Advent Devotional: First Sunday in Advent

Scripture Reading: Isaiah 9:1–7

Have you ever been promised something that seemed too good to be true?

That’s the kind of promise God’s people received in Isaiah 9. They were promised light in the places that only knew darkness. They were promised freedom instead of slavery. They were promised glory instead of shame. They were promised peace instead of war.

They were promised a child. Not just any child. They were promised a king—better than any king they knew. They were promised a king whose reign would be known by things like justice, righteousness, and peace. They were promised a king whose reign would be without end.

They were promised an eternal king who would make everything right. Forever.

Shedding Some Light . . .

When Isaiah spoke of such things, few listened and few believed. For those who did believe, it wasn’t Isaiah they believed, but instead the God who promised again and again that his passion for his people would make this miracle happen.

As kings came and went, as leaders rose and fell, God’s people were tempted to doubt his promises. The stories of God’s past deliverance seemed like ancient history to many people under the oppressive rule of a foreign king or the unjust rule of one of their own kings. So while they longed for the deliverer Isaiah promised, it was tough to really hope God’s promise would come true.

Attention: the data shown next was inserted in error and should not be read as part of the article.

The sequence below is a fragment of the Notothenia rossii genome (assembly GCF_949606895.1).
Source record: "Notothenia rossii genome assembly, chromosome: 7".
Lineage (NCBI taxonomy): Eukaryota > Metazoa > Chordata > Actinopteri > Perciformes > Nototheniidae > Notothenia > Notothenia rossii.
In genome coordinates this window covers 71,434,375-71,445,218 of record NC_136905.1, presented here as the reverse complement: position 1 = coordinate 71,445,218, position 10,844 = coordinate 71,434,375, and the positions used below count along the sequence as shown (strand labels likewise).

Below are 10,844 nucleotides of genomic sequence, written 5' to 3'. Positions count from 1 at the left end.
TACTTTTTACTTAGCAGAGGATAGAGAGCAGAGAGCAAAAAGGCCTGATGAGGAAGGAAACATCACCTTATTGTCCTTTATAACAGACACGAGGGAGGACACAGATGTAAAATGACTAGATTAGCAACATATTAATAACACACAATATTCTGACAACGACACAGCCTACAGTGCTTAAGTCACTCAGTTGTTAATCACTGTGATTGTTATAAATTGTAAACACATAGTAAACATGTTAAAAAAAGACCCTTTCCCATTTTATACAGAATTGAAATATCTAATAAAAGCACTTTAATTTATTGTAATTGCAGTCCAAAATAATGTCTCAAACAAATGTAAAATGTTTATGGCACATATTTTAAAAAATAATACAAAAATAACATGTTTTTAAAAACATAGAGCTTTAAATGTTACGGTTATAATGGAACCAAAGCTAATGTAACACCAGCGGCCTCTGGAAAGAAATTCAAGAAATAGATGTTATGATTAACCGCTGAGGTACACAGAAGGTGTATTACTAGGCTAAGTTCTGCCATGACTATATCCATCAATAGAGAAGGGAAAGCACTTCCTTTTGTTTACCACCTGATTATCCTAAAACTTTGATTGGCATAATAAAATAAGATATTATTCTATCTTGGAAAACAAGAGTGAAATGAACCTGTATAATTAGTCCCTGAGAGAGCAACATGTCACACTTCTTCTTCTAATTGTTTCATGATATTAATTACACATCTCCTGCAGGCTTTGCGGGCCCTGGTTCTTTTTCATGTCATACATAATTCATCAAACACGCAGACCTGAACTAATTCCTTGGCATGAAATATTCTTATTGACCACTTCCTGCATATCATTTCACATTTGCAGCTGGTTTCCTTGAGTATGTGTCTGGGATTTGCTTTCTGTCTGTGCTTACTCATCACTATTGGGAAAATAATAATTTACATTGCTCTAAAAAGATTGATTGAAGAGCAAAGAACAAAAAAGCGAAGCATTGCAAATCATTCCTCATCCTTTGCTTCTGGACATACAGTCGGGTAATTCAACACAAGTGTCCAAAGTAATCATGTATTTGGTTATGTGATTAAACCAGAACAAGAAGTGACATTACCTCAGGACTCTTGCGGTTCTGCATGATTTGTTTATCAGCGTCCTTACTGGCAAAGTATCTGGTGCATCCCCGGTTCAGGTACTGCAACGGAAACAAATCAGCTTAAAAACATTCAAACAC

Why was God taking so long? Did he remember? Did he care?

God did remember. God did care. When the time was right, he sent his son Jesus— the promised Messiah, the great and everlasting king. Jesus was everything Isaiah promised and more.

Now, on this side of Jesus’ birth, we face a situation similar to those in Isaiah’s day. We read of Jesus’ promised return, when the work he started will be complete. When everything (including us!) will be made right. Forever.

But it seems like God is taking a long time. When we start to wonder if God remembers or if he cares, we also start to wonder why we should care. When that happens, worship becomes ritual, obedience becomes a burden, and Jesus’ return becomes something we think about only when things get really, really bad.

Do you long for Jesus’ return? If so, why? If not, why not?

Do you recognize things in your own life, in your family, in your community, in this world that aren’t as they are supposed to be? If so, how do you think they will change if Jesus comes back?

Prayer: Come quickly, Lord Jesus. Speed the day of your return.

Advent Hymn: Stanzas 1 and 2 of “O Come, O Come, Emmanuel”

O come, O come, Immanuel, and ransom captive Israel that mourns in lonely exile here until the Son of God appear.

Rejoice! Rejoice! Immanuel shall come to you, O Israel.

O come, O Wisdom from on high, who ordered all things mightily; to us the path of knowledge show and teach us in its ways to go.

Rejoice! Rejoice! Immanuel shall come to you, O Israel.

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